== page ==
Music, for example, has often functioned as another form of “writing” for me, now especially as a dancer. When I first took music class in the fourth grade (there was enough funding for music teachers at the time), the piano offered me a language that initially did not feel policed like the Spanish language I spoke at home and like the English expected of me at school. I thought that because playing music required no “words” that I was free. Like all languages made manifest, however, music was no more free from criticism. Soon enough, students would make fun of me for not playing outside with the other boys. Because I sat on a stool for a half hour during lunch recess trying to memorize a new tune, my friends began to inquire what I was doing during my breaks. When I told them, they found the most powerful thing children find the day they step foot on the playground: difference. Though my difference as an effeminate overweight Latino was already deeply visible at the time, my piano playing offered them a tool from which they could locate and target that difference. It gave them a language for it.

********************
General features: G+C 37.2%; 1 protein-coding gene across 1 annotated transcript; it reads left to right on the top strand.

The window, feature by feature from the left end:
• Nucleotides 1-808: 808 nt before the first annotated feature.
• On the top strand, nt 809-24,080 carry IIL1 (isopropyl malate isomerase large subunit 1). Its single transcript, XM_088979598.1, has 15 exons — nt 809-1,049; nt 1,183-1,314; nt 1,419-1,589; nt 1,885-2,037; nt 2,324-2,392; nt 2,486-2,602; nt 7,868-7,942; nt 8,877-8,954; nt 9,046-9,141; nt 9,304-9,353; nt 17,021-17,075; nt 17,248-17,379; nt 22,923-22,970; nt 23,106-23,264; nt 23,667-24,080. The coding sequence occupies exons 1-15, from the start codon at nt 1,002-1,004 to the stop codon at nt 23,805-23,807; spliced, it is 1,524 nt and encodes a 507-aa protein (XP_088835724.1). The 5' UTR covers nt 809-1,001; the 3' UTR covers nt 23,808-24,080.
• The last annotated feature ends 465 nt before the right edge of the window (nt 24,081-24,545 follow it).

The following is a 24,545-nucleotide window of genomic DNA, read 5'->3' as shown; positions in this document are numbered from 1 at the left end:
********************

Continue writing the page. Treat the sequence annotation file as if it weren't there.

“The piano is for girls, you faggot.” I attempted to play, still; and my music teacher, inspired by my success, donated a piano so I could play at home.
I practiced and practiced until the name calling became more violent, until I had to tell Mr. Pike that I was going to start playing outside during recess to rest my “injured” thumb (I had not actually been injured and the excuse made no sense, especially since the games I played outside required my thumb). So I stopped playing the piano, eventually even in the privacy of my home. My parents did not inquire why I had stopped playing. My father, who only ever registered the music as disruptive “noise” that kept him up when he was trying to take siesta or watch a soccer game, ultimately affirmed what all those boys thought of me one day. As my mother drove into the driveway after having picked me up from school one evening, I spotted a pile of broken and splintered wood that would be collected for trash the following morning. He’d rolled the piano down the slope of the driveway leaving on the ground the keys that had, if only fleetingly, helped me speak . The image of that piano would impossibly make the loudest silence I had ever heard or could ever bear in my life.
The following morning, I decided to stop playing. And I did, or thought I had.
In retrospect, now as a writer, dancer, and teacher, I find that I perhaps never did stop playing music. Like all writers, I still have to find alternative avenues from where I can write. My body, as a queer identified Latino, is always being policed and is no more free in any medium of “writing.” This awareness, affects how I disrupt the forms that attempt to restrict me and how I choose to survive when there feels like there is no place for resistance or for writing. When there feels like there is no recourse, it remains difficult to convince my students and myself to move in a place that feels like paralysis.